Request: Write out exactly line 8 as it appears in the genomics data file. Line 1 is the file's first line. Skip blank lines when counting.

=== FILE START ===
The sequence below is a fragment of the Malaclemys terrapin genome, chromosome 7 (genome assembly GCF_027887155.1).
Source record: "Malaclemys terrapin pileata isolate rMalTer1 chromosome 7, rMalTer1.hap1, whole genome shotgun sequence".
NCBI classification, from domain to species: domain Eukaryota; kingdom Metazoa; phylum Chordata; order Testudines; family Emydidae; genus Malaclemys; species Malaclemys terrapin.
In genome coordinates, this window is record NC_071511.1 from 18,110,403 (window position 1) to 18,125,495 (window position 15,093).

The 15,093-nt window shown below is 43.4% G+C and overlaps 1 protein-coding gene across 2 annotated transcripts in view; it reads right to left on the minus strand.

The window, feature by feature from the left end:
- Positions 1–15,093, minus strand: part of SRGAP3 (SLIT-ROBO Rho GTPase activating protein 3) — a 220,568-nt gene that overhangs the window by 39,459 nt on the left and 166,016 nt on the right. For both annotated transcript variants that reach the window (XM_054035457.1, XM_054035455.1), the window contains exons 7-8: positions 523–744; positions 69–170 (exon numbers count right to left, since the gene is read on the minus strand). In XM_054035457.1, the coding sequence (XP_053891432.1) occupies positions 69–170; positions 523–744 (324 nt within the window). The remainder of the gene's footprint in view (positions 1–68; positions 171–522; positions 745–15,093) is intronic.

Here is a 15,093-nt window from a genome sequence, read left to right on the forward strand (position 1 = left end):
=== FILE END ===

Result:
Here is a 15,093-nt window from a genome sequence, read left to right on the forward strand (position 1 = left end):